- There's no 'revenue':-Banks generally prefer to club interest & other income into an omnibus 'operating income' category. This also reflects the ground reality of shared infrastructure, common staff and management where legally distinct entities in retail banking, trading etc are managed together. While breakup of operating income is there in the notes, that is not much useful
- Distinguish 'Operating Income' from 'Operating Profit':- Operating income is a proxy for REVENUE but operating profit means EBIT. These are NOT the same.
- Gross interest is meaningless- Look at 'Net interest expense/margin':- Considering that banks generally lend basis their own borrowings, net interest income(Interest Income minus interest expense) is a good lever on the competitive position of a bank(when compared to other banks)
- Operating Expenses only(not S&D etc):- In the service sector where majority costs are fixed, the conventional breakup into S&D/Admin does not make much sense and so the title comes 'Operating Costs'. Increasingly, companies like Vodafone are following this for their expense reporting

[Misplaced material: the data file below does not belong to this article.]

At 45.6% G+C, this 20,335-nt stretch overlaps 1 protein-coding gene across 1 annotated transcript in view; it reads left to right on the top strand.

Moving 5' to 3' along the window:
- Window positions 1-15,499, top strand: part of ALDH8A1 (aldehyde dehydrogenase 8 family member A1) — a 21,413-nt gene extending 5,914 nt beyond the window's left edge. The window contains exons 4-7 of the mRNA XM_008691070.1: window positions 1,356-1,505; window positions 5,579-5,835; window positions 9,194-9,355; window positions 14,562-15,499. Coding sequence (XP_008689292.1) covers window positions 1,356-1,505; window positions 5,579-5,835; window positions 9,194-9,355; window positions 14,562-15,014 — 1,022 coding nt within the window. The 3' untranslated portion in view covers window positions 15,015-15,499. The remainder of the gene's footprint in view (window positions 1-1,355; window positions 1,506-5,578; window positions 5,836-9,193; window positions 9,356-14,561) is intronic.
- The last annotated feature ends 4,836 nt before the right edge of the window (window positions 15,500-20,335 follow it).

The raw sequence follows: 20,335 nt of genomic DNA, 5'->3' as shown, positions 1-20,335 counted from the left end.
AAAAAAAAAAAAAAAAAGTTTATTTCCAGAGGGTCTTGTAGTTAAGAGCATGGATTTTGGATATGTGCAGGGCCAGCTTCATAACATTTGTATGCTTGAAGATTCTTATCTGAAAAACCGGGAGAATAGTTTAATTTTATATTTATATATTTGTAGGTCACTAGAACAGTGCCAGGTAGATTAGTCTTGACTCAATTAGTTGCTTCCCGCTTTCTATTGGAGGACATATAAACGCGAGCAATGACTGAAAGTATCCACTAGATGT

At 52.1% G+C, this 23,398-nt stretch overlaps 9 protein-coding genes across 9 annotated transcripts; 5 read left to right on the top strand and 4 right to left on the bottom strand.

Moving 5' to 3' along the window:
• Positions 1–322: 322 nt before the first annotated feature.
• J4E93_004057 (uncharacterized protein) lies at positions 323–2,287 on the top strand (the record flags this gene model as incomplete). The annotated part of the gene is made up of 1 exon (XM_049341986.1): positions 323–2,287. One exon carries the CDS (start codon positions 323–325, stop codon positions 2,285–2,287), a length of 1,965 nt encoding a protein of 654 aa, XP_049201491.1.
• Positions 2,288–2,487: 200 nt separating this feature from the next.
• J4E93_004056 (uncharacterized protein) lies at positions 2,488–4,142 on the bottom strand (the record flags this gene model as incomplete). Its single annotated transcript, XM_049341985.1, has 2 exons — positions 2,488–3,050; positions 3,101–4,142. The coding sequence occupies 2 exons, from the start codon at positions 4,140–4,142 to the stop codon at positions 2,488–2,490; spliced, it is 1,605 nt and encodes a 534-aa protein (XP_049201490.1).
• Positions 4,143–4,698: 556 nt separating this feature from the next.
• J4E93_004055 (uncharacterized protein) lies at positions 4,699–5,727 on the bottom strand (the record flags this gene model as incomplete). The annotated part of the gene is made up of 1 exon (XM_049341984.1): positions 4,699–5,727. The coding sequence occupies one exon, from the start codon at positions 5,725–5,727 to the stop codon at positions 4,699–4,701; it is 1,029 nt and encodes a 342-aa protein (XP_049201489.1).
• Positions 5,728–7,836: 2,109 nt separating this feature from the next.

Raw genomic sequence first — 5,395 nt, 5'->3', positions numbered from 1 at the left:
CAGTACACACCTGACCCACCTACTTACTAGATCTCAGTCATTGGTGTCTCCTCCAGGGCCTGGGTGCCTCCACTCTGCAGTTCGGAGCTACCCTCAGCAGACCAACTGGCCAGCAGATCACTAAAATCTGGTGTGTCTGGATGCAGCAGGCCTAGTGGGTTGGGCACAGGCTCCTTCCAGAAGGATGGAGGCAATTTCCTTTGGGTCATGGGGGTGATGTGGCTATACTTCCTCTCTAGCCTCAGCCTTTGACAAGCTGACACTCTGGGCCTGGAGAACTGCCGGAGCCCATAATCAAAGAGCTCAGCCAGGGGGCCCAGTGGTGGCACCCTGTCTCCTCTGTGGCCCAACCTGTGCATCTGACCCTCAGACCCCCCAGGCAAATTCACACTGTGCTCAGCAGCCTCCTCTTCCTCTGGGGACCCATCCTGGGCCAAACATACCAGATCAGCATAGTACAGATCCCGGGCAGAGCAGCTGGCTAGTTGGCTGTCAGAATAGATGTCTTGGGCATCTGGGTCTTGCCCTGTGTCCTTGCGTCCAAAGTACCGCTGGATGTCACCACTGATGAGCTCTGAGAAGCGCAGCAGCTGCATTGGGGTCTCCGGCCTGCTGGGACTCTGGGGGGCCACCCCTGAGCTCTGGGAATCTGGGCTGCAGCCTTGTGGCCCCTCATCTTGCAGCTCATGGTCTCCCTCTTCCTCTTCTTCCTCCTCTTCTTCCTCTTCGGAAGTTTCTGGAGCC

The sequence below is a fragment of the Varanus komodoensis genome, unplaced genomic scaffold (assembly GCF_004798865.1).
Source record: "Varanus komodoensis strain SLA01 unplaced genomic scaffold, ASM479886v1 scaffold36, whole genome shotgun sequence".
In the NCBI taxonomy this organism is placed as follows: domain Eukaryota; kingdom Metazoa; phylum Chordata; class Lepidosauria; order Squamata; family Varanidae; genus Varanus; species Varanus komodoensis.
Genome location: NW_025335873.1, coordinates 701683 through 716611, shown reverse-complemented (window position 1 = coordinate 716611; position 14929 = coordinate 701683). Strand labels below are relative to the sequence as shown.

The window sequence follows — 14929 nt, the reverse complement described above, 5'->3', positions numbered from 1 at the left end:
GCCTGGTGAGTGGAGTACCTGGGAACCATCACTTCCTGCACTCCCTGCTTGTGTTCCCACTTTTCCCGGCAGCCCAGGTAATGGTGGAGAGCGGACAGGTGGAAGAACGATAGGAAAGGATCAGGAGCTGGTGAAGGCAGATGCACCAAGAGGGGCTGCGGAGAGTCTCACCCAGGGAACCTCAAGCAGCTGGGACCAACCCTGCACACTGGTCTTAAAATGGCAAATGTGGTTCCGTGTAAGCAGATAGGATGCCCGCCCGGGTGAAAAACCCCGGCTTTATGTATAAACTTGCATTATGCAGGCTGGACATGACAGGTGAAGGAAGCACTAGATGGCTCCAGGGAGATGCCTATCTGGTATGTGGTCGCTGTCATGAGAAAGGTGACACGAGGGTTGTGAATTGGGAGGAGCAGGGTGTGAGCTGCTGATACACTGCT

- Look at average assets NOT year end ones for ratio analysis:-After Lehman's infamous repo 105 gimmick, it becomes important to know the average numbers on the balancesheet. Good banks should typically report this.
- Return on Assets(RoA) is better than RoE:- A bank uses all its assets(not merely equity) and a good measure of operating performance is RoA. RoE merely signifies how lucky the bank was with its capital structure decision. In a volatile market, good RoA stay but if interest rates swing, the impact on RoE would be more due to the financial leverage involved. So, RoA is a good measure.
- Note the key moves in/out of the bank:- Banking, specially investment banking, is still a more people than process driven one(if you exclude retail banking). So, key people make much more difference here than in say auto/steel. While this is true of any service oriented business, banking is emphasized because relationship profitability is quite high here, also because too many outward moves to other banks may indicate losing competitive position.
- P/BV works for lending business not advisory:- The rationale for P/BV is that banks can use their book value to lend more. But for advisory business like trading, investment banking etc, the P/E/ MCap/Turnover may be a better way to analyze.
Saturday, January 22, 2011
Analyzing financial statement of banks-some pointers
As an avid investor(and MBA student), I track a few banking stocks(both Indian and global). Considering the rather complex/opaque reporting, it is often difficult (for someone used to non-financial stocks) to make sense of this all. Investopedia provides a good base with its article on analyzing bank financials and its banking industry handbook but there's more to know.